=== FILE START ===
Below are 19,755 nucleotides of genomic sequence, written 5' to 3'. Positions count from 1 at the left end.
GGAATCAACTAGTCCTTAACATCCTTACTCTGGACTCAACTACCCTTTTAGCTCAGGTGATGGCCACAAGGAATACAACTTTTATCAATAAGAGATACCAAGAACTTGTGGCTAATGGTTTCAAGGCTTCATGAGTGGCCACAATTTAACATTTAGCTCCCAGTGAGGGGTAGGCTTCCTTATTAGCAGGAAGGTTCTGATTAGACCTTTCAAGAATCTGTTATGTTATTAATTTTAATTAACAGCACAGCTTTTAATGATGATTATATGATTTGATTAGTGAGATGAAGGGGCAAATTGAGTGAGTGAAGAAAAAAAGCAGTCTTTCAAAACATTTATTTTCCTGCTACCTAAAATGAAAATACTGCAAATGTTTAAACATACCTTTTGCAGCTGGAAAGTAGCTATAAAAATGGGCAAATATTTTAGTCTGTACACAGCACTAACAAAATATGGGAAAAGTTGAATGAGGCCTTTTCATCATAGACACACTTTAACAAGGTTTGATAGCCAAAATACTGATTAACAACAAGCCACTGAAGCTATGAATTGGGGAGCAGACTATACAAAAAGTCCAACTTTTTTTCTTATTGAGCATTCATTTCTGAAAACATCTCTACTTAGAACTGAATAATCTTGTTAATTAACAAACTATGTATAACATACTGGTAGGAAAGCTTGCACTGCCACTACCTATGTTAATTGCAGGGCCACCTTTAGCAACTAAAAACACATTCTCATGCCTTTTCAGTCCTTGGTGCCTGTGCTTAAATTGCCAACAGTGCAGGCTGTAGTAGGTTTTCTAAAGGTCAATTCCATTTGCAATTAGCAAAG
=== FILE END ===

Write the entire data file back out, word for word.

Below are 19,755 nucleotides of genomic sequence, written 5' to 3'. Positions count from 1 at the left end.
GGAATCAACTAGTCCTTAACATCCTTACTCTGGACTCAACTACCCTTTTAGCTCAGGTGATGGCCACAAGGAATACAACTTTTATCAATAAGAGATACCAAGAACTTGTGGCTAATGGTTTCAAGGCTTCATGAGTGGCCACAATTTAACATTTAGCTCCCAGTGAGGGGTAGGCTTCCTTATTAGCAGGAAGGTTCTGATTAGACCTTTCAAGAATCTGTTATGTTATTAATTTTAATTAACAGCACAGCTTTTAATGATGATTATATGATTTGATTAGTGAGATGAAGGGGCAAATTGAGTGAGTGAAGAAAAAAAGCAGTCTTTCAAAACATTTATTTTCCTGCTACCTAAAATGAAAATACTGCAAATGTTTAAACATACCTTTTGCAGCTGGAAAGTAGCTATAAAAATGGGCAAATATTTTAGTCTGTACACAGCACTAACAAAATATGGGAAAAGTTGAATGAGGCCTTTTCATCATAGACACACTTTAACAAGGTTTGATAGCCAAAATACTGATTAACAACAAGCCACTGAAGCTATGAATTGGGGAGCAGACTATACAAAAAGTCCAACTTTTTTTCTTATTGAGCATTCATTTCTGAAAACATCTCTACTTAGAACTGAATAATCTTGTTAATTAACAAACTATGTATAACATACTGGTAGGAAAGCTTGCACTGCCACTACCTATGTTAATTGCAGGGCCACCTTTAGCAACTAAAAACACATTCTCATGCCTTTTCAGTCCTTGGTGCCTGTGCTTAAATTGCCAACAGTGCAGGCTGTAGTAGGTTTTCTAAAGGTCAATTCCATTTGCAATTAGCAAAG